Sri Lankan crisis: Indian orthodox tea gets a boost

It’s a busy season for Indian producers of orthodox tea.

As Sri Lanka, the world’s largest supplier of orthodox tea, struggles with its worst economic crisis, a window of opportunity has opened up in neighbouring India.

Calls to Indian planters and exporters from foreign buyers of Sri Lankan orthodox tea are pouring in and the buoyant sentiment is reflecting in prices at auction centres.

Orthodox tea refers to loose-leaf tea which is produced using traditional or orthodox methods such as plucking, withering, rolling, oxidation and drying.

Data available on the Tea Exporters Association Sri Lanka website showed that cumulative production during January-April 2022 in the island nation was down by 18.31 million kg – about 6 per cent of its annual production.

Exports during the period were down by 4.24 million kg.

“Though the drop in exports is not significant compared to Sri Lanka’s overall exports of 286 million kg, there could be a material shortfall,” Kaushik Das, vice president, ICRA, explained.

India – which has just stepped into the quality period for orthodox – is reaping the benefits of the anticipated shortfall.

One of India’s largest orthodox tea manufacturing and export companies, M K Shah Exports, said that it was getting more enquiries from newer geographies.

“We are seeing a flow of big Sri Lankan importers from Iran, Turkey, Iraq, and Russia, showing renewed interest in Indian orthodox teas.

“Some are even visiting Kolkata and tea plantations in Assam,” Himanshu Shah, chairman, M K Shah Exports, said.

The increased demand is reflecting on prices.

At the last two Kolkata auctions, the average price for orthodox leaf was Rs 367.16 per kg and Rs 373.49 per kg, an increase of 41 per cent and 35.5 per cent, respectively, compared to corresponding sales last year.

The previous high for orthodox was Rs 336 a kg in mid-CY20.

“The way orthodox teas are being picked up at the auction indicates a very strong demand.

“It is apparent that the opportunity for Indian tea created by the supply gap from Sri Lanka is playing out,” Vikram Singh Gulia, managing director, Amalgamated Plantations Private (APPL), said.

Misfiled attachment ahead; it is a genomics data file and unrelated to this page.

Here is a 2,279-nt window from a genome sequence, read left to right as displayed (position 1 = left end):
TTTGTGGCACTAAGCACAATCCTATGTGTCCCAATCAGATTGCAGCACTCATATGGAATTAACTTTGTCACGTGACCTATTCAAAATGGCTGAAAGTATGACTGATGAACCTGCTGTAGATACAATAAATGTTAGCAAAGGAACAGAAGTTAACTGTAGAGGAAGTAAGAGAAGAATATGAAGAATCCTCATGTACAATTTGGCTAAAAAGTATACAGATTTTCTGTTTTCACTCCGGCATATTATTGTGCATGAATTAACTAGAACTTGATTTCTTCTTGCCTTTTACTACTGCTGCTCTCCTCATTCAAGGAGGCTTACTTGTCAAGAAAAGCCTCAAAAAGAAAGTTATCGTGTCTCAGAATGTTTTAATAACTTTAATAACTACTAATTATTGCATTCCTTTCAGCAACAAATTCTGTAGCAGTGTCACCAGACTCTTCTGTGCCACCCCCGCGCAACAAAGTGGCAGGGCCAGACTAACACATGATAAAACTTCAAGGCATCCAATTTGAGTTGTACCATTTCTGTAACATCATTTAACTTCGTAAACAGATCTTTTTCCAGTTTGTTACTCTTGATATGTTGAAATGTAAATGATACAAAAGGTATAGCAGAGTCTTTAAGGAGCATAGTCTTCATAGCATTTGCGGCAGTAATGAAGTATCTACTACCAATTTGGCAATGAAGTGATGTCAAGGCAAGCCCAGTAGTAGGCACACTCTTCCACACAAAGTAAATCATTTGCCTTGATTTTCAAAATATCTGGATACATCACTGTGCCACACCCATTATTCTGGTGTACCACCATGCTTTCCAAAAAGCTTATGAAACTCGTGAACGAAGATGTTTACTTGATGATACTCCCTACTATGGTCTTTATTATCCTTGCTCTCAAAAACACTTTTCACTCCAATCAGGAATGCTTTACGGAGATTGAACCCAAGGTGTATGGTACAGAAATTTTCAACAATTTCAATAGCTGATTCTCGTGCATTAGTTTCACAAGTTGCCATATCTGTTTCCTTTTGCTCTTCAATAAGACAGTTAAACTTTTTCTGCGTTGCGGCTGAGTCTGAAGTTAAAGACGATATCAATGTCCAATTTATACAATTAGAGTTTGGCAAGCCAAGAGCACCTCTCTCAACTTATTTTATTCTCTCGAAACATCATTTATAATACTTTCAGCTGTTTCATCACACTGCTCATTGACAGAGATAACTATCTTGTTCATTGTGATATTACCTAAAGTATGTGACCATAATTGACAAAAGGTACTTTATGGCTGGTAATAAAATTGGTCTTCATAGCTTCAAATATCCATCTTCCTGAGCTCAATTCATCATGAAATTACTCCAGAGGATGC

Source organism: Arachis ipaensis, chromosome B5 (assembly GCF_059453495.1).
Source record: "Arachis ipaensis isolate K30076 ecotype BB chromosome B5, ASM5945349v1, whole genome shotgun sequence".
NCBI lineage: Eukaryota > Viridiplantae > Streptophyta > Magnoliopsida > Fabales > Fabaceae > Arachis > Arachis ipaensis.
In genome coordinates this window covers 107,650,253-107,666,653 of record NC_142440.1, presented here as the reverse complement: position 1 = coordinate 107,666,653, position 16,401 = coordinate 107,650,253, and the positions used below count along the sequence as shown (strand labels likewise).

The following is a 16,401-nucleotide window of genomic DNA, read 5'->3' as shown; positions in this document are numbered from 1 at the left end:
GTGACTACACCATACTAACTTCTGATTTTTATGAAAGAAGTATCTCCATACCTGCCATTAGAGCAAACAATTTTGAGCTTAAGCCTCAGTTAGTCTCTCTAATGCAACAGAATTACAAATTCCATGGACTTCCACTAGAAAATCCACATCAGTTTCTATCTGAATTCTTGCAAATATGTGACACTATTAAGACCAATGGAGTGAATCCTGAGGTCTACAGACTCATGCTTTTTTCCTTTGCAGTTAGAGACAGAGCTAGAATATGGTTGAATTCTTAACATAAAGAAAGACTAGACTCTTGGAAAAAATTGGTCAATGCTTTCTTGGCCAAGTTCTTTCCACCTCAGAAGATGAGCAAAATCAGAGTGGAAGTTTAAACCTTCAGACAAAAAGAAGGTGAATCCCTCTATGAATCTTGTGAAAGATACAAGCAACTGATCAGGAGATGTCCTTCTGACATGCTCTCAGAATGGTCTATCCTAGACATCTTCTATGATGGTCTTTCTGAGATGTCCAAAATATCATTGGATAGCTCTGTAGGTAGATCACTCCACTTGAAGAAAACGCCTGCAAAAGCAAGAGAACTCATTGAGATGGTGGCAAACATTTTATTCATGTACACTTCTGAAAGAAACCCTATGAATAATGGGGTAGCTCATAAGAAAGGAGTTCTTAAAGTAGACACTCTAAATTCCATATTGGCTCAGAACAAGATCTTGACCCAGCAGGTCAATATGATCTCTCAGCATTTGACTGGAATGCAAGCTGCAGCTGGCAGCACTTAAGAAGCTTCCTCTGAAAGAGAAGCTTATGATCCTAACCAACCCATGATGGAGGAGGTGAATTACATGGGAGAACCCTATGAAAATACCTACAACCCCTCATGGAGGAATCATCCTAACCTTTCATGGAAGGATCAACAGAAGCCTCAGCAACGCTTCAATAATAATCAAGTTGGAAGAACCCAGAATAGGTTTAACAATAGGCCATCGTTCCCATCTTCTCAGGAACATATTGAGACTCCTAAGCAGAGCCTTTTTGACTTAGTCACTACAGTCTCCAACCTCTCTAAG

APPL –carved out of erstwhile Tata Tea to run plantations in North India – normally sells its tea in auctions, but has started reaching out to buyers in Iran directly. But it would be a gradual process, said Gulia.

Sri Lanka’s top five buyers in 2021 were: Iraq, Turkey, Russia, UAE and Iran.

Some are also India’s major markets – Russia, Iran and UAE account for more than 39 per cent of India’s exports.

Azam Monem, director, McLeod Russel India, said that the orthodox market is substantially higher than last year so people will be making more orthodox.

“Right now, continental buyers are active for the special Assam orthodox.

“From July onwards, the enquiries will be for the Sri Lankan type of teas. We may gear up a little more then,” he said.

India has a dual manufacturing base – CTC and orthodox with the balance tilted in favour of the former.

Out of a total production of 1344.40 mkg in FY22, orthodox stood at 113.07 mkg.

But in the last two years, production of orthodox has been lower. In FY20, the pandemic played out.

Last year, the market for CTC was good prompting some players to switch from orthodox to CTC, said an exporter (about 85 per cent of orthodox is exported).

“For two years, the market for orthodox was down. It’s about time that prices moved up,” said Atul Asthana, managing director and chief executive officer, Goodricke Group.

The spoiler this season, however, could be the floods in Assam which is impacting production and despatches.

“Despite enquiries coming in, overall orthodox production may be at the same level as last year as some gardens in Assam have lost 10-40 per cent crop due to rains,” pointed out Monem.

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